Active learning can play an important role in low-resource settings (i.e., where annotated data is scarce), by selecting which instances may be more worthy to annotate. Most active learning approaches for Machine Translation assume the existence of a pool of sentences in a source language, and rely on human annotators to provide translations or post-edits, which can still be costly. In this article, we apply active learning to a real-world human-in-the-loop scenario in which we assume that: (1) the source sentences may not be readily available, but instead arrive in a stream; (2) the automatic translations receive feedback in the form of a rating, instead of a correct/edited translation, since the human-in-the-loop might be a user looking for a translation, but not be able to provide one. To tackle the challenge of deciding whether each incoming pair source–translations is worthy to query for human feedback, we resort to a number of stream-based active learning query strategies. Moreover, because we do not know in advance which query strategy will be the most adequate for a certain language pair and set of Machine Translation models, we propose to dynamically combine multiple strategies using prediction with expert advice. Our experiments on different language pairs and feedback settings show that using active learning allows us to converge on the best Machine Translation systems with fewer human interactions. Furthermore, combining multiple strategies using prediction with expert advice outperforms several individual active learning strategies with even fewer interactions, particularly in partial feedback settings.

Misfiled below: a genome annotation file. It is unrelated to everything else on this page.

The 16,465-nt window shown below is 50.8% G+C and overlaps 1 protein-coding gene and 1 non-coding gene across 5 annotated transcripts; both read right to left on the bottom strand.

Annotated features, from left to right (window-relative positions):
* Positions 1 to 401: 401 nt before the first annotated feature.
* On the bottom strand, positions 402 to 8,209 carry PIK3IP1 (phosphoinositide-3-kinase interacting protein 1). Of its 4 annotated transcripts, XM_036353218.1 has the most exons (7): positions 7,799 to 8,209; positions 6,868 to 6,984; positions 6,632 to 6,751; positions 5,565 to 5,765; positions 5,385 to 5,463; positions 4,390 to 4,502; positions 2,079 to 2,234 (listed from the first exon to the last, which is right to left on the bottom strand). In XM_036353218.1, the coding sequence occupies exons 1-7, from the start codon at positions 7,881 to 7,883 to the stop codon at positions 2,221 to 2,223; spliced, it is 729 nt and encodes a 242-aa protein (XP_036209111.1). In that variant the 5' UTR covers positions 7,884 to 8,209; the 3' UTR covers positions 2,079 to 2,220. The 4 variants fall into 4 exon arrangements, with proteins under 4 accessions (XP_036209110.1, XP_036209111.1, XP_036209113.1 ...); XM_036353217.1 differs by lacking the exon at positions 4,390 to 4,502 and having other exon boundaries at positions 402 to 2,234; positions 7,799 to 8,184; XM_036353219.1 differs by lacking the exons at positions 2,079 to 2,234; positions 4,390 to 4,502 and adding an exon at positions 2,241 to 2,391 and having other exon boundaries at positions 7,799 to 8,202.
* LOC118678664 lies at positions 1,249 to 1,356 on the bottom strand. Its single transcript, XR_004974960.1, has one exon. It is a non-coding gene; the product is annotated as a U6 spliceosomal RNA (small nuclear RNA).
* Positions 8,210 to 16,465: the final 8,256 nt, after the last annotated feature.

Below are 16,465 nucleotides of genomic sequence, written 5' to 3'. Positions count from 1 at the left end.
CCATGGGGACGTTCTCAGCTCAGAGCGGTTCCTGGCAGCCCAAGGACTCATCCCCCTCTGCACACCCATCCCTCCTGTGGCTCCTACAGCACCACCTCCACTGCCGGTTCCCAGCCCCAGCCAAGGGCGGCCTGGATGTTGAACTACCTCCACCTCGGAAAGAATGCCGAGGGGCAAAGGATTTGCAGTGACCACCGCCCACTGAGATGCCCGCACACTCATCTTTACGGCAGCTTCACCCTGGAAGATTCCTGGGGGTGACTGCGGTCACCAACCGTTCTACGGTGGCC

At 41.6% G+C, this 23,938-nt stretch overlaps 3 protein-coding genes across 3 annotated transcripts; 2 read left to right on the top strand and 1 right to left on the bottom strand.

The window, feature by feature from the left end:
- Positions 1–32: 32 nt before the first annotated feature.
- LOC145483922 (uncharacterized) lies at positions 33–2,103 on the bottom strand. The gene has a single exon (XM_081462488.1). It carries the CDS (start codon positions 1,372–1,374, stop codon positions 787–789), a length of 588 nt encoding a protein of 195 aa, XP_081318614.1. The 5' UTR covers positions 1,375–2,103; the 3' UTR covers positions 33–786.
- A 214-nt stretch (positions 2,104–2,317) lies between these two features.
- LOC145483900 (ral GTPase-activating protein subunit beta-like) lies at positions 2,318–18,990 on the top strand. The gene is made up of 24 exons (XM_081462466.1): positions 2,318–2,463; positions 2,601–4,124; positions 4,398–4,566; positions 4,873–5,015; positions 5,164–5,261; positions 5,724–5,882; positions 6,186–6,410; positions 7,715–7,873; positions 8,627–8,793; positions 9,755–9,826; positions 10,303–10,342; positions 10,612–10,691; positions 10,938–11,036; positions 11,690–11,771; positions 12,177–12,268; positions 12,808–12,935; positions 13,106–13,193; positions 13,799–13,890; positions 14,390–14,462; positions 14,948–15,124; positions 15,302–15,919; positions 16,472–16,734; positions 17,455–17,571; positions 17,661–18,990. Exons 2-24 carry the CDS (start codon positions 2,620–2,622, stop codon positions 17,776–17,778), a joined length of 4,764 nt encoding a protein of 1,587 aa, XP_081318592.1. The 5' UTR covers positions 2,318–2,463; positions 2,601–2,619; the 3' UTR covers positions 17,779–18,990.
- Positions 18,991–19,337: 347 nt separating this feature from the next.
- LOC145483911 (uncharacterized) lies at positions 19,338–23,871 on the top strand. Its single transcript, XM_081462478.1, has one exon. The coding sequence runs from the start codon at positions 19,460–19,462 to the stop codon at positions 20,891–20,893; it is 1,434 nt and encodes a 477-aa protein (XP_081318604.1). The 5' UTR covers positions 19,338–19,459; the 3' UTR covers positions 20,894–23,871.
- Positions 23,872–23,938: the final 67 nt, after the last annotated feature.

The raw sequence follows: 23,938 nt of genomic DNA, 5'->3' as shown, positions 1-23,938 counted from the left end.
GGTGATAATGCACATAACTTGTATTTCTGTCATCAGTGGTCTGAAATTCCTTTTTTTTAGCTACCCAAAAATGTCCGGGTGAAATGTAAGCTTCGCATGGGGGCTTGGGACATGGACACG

Action Editor: Rico Sennrich